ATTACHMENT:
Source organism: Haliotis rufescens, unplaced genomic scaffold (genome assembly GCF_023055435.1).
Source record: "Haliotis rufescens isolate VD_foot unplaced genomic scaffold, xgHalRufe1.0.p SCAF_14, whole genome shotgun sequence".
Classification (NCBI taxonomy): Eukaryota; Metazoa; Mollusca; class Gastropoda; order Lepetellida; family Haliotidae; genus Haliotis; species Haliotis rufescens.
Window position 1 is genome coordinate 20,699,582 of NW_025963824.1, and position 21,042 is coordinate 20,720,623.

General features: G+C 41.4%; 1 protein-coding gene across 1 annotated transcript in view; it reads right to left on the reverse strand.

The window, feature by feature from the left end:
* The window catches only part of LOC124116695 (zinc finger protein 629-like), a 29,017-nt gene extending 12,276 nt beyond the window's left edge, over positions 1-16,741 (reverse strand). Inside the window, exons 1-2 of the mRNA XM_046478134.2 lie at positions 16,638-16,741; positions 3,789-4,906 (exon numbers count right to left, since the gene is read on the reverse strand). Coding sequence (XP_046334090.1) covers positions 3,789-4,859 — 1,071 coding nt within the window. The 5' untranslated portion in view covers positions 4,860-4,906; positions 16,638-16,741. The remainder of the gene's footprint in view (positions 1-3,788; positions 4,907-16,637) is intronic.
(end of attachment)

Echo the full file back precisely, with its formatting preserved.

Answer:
Source organism: Haliotis rufescens, unplaced genomic scaffold (genome assembly GCF_023055435.1).
Source record: "Haliotis rufescens isolate VD_foot unplaced genomic scaffold, xgHalRufe1.0.p SCAF_14, whole genome shotgun sequence".
Classification (NCBI taxonomy): Eukaryota; Metazoa; Mollusca; class Gastropoda; order Lepetellida; family Haliotidae; genus Haliotis; species Haliotis rufescens.
Window position 1 is genome coordinate 20,699,582 of NW_025963824.1, and position 21,042 is coordinate 20,720,623.

General features: G+C 41.4%; 1 protein-coding gene across 1 annotated transcript in view; it reads right to left on the reverse strand.

The window, feature by feature from the left end:
* The window catches only part of LOC124116695 (zinc finger protein 629-like), a 29,017-nt gene extending 12,276 nt beyond the window's left edge, over positions 1-16,741 (reverse strand). Inside the window, exons 1-2 of the mRNA XM_046478134.2 lie at positions 16,638-16,741; positions 3,789-4,906 (exon numbers count right to left, since the gene is read on the reverse strand). Coding sequence (XP_046334090.1) covers positions 3,789-4,859 — 1,071 coding nt within the window. The 5' untranslated portion in view covers positions 4,860-4,906; positions 16,638-16,741. The remainder of the gene's footprint in view (positions 1-3,788; positions 4,907-16,637) is intronic.